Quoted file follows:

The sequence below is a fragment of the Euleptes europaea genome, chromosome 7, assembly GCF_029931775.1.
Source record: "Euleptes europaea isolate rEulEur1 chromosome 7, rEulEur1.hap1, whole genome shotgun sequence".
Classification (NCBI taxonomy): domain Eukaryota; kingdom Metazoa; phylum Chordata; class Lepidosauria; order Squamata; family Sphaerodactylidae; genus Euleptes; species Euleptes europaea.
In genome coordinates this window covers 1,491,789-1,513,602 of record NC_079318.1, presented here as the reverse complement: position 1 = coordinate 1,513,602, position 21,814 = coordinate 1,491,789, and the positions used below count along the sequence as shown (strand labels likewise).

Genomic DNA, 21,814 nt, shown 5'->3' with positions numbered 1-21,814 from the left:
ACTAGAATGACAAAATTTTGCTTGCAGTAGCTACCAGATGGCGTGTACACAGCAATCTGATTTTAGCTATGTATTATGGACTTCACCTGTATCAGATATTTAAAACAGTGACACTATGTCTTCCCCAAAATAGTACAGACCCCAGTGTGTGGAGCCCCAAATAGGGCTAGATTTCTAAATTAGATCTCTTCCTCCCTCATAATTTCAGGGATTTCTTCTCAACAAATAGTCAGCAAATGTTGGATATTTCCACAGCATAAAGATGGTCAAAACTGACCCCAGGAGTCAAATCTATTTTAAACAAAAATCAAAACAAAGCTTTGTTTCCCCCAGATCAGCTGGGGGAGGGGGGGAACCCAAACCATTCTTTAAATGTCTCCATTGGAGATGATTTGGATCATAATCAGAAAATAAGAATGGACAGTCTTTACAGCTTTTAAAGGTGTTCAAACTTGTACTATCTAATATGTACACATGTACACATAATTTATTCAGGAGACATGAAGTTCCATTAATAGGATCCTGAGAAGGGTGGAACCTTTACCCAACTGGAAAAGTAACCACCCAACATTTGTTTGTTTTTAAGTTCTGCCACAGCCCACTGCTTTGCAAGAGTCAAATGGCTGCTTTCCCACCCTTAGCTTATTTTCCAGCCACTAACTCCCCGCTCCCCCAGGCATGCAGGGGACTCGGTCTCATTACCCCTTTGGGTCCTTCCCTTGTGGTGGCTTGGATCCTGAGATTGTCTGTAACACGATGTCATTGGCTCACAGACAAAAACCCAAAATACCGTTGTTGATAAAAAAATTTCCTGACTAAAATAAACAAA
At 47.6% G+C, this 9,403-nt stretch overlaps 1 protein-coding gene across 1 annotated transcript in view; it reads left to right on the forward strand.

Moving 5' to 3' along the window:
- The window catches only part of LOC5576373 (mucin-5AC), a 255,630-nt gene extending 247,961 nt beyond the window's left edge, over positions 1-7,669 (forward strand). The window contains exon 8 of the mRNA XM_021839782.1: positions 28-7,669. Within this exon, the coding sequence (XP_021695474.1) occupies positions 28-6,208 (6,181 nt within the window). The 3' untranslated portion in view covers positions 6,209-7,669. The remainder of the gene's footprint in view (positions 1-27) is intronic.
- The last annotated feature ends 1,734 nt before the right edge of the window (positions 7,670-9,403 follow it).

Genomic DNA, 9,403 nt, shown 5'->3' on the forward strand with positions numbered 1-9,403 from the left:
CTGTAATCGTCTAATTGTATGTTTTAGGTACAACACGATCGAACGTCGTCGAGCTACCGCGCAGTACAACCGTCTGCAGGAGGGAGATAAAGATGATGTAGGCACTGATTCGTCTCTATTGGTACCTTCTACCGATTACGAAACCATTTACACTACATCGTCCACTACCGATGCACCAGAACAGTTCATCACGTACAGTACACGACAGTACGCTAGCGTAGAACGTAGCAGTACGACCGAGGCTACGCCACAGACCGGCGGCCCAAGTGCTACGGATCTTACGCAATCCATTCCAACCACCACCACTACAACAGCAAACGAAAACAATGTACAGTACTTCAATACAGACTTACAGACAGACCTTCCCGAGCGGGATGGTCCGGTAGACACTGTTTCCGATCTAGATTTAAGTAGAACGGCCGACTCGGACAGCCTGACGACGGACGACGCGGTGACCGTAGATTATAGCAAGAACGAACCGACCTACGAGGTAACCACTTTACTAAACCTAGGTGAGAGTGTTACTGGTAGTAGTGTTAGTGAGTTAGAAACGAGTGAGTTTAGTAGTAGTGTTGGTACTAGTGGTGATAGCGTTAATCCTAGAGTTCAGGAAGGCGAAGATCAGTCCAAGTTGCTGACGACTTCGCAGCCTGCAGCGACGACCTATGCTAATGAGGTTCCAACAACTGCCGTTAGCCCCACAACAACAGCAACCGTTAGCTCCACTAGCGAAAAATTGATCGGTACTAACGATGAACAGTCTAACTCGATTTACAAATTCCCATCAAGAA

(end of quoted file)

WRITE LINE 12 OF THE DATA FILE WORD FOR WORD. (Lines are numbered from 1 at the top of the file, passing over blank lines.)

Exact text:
CTGTAATCGTCTAATTGTATGTTTTAGGTACAACACGATCGAACGTCGTCGAGCTACCGCGCAGTACAACCGTCTGCAGGAGGGAGATAAAGATGATGTAGGCACTGATTCGTCTCTATTGGTACCTTCTACCGATTACGAAACCATTTACACTACATCGTCCACTACCGATGCACCAGAACAGTTCATCACGTACAGTACACGACAGTACGCTAGCGTAGAACGTAGCAGTACGACCGAGGCTACGCCACAGACCGGCGGCCCAAGTGCTACGGATCTTACGCAATCCATTCCAACCACCACCACTACAACAGCAAACGAAAACAATGTACAGTACTTCAATACAGACTTACAGACAGACCTTCCCGAGCGGGATGGTCCGGTAGACACTGTTTCCGATCTAGATTTAAGTAGAACGGCCGACTCGGACAGCCTGACGACGGACGACGCGGTGACCGTAGATTATAGCAAGAACGAACCGACCTACGAGGTAACCACTTTACTAAACCTAGGTGAGAGTGTTACTGGTAGTAGTGTTAGTGAGTTAGAAACGAGTGAGTTTAGTAGTAGTGTTGGTACTAGTGGTGATAGCGTTAATCCTAGAGTTCAGGAAGGCGAAGATCAGTCCAAGTTGCTGACGACTTCGCAGCCTGCAGCGACGACCTATGCTAATGAGGTTCCAACAACTGCCGTTAGCCCCACAACAACAGCAACCGTTAGCTCCACTAGCGAAAAATTGATCGGTACTAACGATGAACAGTCTAACTCGATTTACAAATTCCCATCAAGAA